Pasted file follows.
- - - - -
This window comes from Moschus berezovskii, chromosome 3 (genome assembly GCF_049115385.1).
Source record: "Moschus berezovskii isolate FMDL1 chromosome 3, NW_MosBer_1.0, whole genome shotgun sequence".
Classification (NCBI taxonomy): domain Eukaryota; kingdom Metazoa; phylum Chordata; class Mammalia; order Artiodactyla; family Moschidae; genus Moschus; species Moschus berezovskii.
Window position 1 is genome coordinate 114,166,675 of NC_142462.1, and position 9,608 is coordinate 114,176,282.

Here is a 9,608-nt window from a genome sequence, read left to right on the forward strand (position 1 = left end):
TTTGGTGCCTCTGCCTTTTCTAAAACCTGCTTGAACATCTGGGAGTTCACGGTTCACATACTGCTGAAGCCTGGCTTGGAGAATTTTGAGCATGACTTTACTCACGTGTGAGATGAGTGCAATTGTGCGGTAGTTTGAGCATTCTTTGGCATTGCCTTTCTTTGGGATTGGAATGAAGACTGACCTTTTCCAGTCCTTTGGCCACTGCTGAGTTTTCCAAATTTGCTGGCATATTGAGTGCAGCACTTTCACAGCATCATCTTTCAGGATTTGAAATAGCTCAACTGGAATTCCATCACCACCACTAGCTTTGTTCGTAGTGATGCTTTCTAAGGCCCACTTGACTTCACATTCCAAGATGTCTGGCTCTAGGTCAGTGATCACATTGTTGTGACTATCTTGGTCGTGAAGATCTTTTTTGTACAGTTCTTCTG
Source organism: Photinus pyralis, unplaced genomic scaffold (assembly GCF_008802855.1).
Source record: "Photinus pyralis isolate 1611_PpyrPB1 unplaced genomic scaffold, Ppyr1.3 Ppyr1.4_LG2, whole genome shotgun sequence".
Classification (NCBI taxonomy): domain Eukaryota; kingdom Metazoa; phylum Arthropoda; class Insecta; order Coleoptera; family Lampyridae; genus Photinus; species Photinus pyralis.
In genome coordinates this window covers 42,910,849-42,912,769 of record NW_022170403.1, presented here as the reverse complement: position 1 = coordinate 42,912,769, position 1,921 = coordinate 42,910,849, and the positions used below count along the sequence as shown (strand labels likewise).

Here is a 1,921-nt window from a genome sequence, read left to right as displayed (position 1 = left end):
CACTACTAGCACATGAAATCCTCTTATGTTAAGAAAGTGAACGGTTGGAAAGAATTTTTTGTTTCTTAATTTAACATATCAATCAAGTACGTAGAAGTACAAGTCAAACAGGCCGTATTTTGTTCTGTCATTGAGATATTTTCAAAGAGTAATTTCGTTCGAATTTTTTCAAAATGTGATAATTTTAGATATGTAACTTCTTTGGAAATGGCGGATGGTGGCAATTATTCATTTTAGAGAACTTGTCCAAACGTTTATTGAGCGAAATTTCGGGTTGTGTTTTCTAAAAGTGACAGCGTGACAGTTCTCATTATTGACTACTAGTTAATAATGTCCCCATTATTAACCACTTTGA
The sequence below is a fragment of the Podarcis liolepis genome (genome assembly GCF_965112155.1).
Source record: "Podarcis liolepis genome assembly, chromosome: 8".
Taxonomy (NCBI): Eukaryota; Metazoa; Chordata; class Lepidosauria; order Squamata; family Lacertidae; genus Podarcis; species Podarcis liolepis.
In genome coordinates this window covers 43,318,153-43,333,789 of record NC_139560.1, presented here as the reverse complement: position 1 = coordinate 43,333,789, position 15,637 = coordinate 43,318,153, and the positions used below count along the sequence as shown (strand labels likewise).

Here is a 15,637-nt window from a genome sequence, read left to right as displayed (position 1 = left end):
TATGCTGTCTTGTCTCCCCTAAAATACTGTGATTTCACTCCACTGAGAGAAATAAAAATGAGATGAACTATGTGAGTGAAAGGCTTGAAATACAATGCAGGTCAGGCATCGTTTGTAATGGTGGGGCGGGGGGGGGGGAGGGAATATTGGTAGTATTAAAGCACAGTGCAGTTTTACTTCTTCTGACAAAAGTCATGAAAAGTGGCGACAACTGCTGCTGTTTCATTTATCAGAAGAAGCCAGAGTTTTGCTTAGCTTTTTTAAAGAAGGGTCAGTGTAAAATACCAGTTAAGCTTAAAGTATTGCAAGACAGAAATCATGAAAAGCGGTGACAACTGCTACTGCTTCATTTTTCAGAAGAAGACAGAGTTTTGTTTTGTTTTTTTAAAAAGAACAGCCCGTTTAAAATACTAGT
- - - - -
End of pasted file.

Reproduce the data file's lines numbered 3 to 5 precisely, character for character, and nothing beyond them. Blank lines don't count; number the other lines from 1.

Classification (NCBI taxonomy): domain Eukaryota; kingdom Metazoa; phylum Chordata; class Mammalia; order Artiodactyla; family Moschidae; genus Moschus; species Moschus berezovskii.
Window position 1 is genome coordinate 114,166,675 of NC_142462.1, and position 9,608 is coordinate 114,176,282.

Here is a 9,608-nt window from a genome sequence, read left to right on the forward strand (position 1 = left end):